According to research featured on, a good, firm handshake can not only give a positive impression to the one receiving it, but also diminishes the “negative impact of avoidance behavior.”

The study analyzed data from 18 male and female participants who were made to watch animation based on a general business setting, where a host introduces himself to a guest for the first time. Scientists observed the participants’ functional magnetic resonance imaging (fMRI), skin conductance, and behavioral responses as they underwent the trial.

Based on factors such as the response of the brain’s social cognitive network, the team found that compared to no physical contact, handshakes produce greater activity in the nucleus accumbens, which is the brain region that controls reward, pleasure, and laughter.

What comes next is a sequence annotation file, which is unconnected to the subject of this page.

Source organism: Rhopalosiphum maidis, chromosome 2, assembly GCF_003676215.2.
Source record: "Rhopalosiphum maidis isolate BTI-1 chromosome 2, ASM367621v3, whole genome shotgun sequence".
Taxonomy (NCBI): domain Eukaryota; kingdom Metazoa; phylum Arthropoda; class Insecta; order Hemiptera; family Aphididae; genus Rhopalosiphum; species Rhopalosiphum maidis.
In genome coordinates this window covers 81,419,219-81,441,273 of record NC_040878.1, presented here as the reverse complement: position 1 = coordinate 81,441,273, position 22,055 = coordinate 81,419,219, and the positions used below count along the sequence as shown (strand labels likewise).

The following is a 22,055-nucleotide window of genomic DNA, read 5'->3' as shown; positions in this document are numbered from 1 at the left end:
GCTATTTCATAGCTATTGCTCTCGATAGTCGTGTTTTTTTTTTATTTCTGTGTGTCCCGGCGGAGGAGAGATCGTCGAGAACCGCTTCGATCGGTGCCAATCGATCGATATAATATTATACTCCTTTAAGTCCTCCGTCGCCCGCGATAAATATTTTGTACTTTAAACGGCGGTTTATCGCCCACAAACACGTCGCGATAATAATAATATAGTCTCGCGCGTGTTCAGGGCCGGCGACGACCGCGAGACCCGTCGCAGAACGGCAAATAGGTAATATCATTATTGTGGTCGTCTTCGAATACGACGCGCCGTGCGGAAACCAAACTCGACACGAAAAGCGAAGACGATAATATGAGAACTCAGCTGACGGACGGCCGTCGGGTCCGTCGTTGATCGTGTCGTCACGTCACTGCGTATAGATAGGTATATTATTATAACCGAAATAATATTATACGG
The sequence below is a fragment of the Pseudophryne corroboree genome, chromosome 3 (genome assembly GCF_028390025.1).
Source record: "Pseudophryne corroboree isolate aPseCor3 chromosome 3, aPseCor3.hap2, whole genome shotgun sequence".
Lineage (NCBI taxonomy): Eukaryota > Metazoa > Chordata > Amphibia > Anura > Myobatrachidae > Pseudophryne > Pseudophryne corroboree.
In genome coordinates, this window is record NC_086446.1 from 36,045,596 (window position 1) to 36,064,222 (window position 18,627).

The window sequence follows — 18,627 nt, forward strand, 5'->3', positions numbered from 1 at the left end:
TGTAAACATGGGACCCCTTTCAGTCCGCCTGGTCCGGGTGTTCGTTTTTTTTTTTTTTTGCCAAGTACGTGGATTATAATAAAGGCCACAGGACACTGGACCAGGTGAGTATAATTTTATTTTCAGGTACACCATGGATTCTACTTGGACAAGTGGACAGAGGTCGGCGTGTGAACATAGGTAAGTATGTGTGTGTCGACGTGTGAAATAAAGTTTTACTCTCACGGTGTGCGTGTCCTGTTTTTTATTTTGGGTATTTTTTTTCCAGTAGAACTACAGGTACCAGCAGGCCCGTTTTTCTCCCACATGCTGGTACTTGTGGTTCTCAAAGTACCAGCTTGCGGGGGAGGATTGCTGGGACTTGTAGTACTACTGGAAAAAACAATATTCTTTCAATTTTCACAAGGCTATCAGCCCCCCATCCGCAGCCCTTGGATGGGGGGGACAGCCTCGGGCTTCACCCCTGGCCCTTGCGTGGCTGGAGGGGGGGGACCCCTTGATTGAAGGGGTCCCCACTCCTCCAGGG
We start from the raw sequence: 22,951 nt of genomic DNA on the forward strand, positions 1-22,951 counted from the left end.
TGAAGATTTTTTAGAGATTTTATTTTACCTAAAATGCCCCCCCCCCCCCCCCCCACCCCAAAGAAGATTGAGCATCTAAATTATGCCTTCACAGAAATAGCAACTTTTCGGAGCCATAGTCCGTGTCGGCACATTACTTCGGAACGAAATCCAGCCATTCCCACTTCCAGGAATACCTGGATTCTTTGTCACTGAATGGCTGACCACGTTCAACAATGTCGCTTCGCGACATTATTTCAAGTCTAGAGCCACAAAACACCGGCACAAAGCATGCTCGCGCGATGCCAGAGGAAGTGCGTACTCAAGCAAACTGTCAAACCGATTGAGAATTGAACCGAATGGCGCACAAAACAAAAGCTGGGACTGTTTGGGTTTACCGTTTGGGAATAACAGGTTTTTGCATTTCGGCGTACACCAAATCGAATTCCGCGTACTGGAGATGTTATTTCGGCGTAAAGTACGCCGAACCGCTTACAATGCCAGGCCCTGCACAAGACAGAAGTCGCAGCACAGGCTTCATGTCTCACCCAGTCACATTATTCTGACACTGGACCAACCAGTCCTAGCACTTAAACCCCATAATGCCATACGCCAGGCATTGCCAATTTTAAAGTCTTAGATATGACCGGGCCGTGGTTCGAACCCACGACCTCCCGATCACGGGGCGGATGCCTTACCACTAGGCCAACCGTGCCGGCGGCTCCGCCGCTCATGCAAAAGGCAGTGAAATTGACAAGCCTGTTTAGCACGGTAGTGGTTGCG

“The regions of the social cognition network are commonly engaged when people are assessing the intentions of others,” study co-author Florin Dolcos explains. “In a business setting, this is what people are expecting, and those who know these things use them. Not a very long time ago you could get a loan based on a handshake. So it conveys something very important, very basic. Yet the science underlying this is so far behind. We knew these things intuitively but now we also have the scientific support."

So the next time you’re introduced to someone, always be sure that you grasp their offered welcome firmly, warmly, and sincerely. It’s good to get relationships off on the right foot--or in this case, hand.

(Photo by Wirawat Lian-udom via Flickr Creative Commons)

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